get link https://library.citytech.cuny.edu/podcast/article.php?publish=6-steps-of-an-essay prednisone side effects on dogs go here essay ged help writing https://businesswomanguide.org/capstone/sample-of-apa-style-essays/22/ help me write communication dissertation introduction https://zacharyelementary.org/presentation/essay-the-meaning-of-the-man-in-the-high-castle/30/ https://projectathena.org/grandmedicine/ok-take-viagra-before-surgery/11/ source site puedo tomar viagra 25 https://smartfin.org/science/cialis-bir-ie-yaramad/12/ https://themilitaryguide.org/14days/cheap-academic-essay-ghostwriting-for-hire-ca/55/ lexapro causes increased ck lopedium dosierung viagra cell signaling research papers essays on wordsworths poems kaz miller speech essay postmodernism modernism enter site https://shilohchristian.org/buy/can-colleges-see-your-sat-essay/54/ critical essay on emily dickinson crestor 20 mg efectos secundarios short israel essays watch evonik viagra my course of life essay hugh aynesworth cialis click see url canadian pharmacies mail order generic s https://campingunlimited.org/dissertation/adding-quotes-in-essays/26/ What is Hands Off No Conflict Aggression Rehabilitation?  It is a form of working with dogs that are extremely aggressive toward people, and I started it by complete accident.

One day I showed up for a first lesson with a male mixed breed that according to the owners was very aggressive toward people and dogs. It has been my experience that people usually think that the problem is much worse than it really is but in this case it was pretty bad. They lived in a busy apartment complex in Nashville, Tennessee which made the situation even worse because there was people and dogs everywhere.  When I arrived I saw a young couple exit the complex with a dog pulling them on a leash. As soon as the dog spotted me from across the parking lot he went crazy, barking and lunging and trying to get to me. This was my new client.

It was too difficult to talk to the owners so I had them put the dog away so we could go over things. The owners were determined to do e collar training even though I told them I do not rehabilitate aggression with the e collar. To be honest, at this point I was just really burnt out from dealing with {aggressive} so I decided to take a different route. Usually I address the aggression separate from the obedience and e collar work, but not this time.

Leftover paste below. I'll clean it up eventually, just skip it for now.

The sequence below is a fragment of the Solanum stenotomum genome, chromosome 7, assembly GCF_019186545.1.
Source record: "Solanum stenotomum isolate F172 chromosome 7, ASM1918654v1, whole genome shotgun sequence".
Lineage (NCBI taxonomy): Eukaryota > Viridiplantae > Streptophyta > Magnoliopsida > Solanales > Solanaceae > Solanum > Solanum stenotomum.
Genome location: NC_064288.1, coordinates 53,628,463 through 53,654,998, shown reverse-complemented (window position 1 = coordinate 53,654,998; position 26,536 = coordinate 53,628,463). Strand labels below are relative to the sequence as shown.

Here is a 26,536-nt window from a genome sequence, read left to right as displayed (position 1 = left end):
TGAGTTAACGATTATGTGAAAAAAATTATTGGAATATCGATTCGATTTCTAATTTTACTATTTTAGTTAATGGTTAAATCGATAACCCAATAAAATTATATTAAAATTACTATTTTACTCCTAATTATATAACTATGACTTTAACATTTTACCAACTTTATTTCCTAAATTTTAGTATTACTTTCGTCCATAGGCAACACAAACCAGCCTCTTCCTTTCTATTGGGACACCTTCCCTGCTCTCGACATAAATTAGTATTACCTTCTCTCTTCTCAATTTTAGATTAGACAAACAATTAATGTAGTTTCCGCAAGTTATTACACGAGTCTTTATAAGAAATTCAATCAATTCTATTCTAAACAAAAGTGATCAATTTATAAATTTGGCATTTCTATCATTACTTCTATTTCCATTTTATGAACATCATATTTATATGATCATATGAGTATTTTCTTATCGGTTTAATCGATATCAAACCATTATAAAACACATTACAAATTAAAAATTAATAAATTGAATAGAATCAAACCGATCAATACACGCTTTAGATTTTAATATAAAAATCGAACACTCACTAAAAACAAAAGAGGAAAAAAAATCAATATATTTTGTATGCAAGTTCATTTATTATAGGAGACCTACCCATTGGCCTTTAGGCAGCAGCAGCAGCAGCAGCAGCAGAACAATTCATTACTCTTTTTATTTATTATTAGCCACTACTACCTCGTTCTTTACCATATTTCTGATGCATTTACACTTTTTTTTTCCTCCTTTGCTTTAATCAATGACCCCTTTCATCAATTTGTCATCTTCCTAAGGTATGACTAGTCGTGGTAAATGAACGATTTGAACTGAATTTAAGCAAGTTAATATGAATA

First, as I do with all clients, I teach the use of the e collar by role playing with the owners. I have them hold the e collar in their hand and I teach as if they were the dog so they understand the timing and proper mechanics. Then once they understand it at that level I hold the e collar and I have them work me as if I am the dog. This works great because I can feel if they are doing what they should be doing and if the timing is correct. Also, it allows me to not always cooperate and teach them how to work through it. This allows them to make mistakes on me and not the dog. Once I was comfortable with their e collar use I had them place the collar on the dog but I held the remote.

First I had them do some luring with food and started the dog on a marker word that would be used during the training. Once the dog caught on to that it was time to start conditioning the dog to the e collar and combining the use of the e collar with the marking and rewarding. We did this with me controlling the remote from a safe distance that did not get the dog worked up by my presence.  The dog did fantastic and by the end of the session I was fairly close, about 10 yards away, without the dog wanting to hurt me and his focus on the owner was great.

The owners continued the training for that week until we met one week later. During the second session we worked on the recall a little more and added the send away or place command. Again this was done by me verbally instructing the owners on what to do and again it went very smoothly without the dog ever getting aggressive toward me. During that second week the owners continued to work on what we went over and started using the e collar for all the basic commands.

It was not until our third and final session that I introduced my dog and worked the client dog using a combination of BAT and CAT. By the end of the session I was getting within 5 feet of the dog with my dog next to me and the only reaction from the client’s aggressive dog was looking at my client waiting for a reward. The following week this dog came to his first group class and I squatted down after a few minutes of lecture with this dog coming to me for a lick and a hug. What a great feeling. I rehabilitated this dog without ever placing my hands on this dog and avoiding all conflict.  The best part about this was that the dog was not only accepting to me but from that day on was accepting to all strangers, even in his home.

I still work with mostly aggressive dogs. The only difference is now when I have a severely people aggressive dog, I use this hands off approach every time and so far it has not failed me. It is a lot less stress on both me and the subject dog and I love it. Give it a try.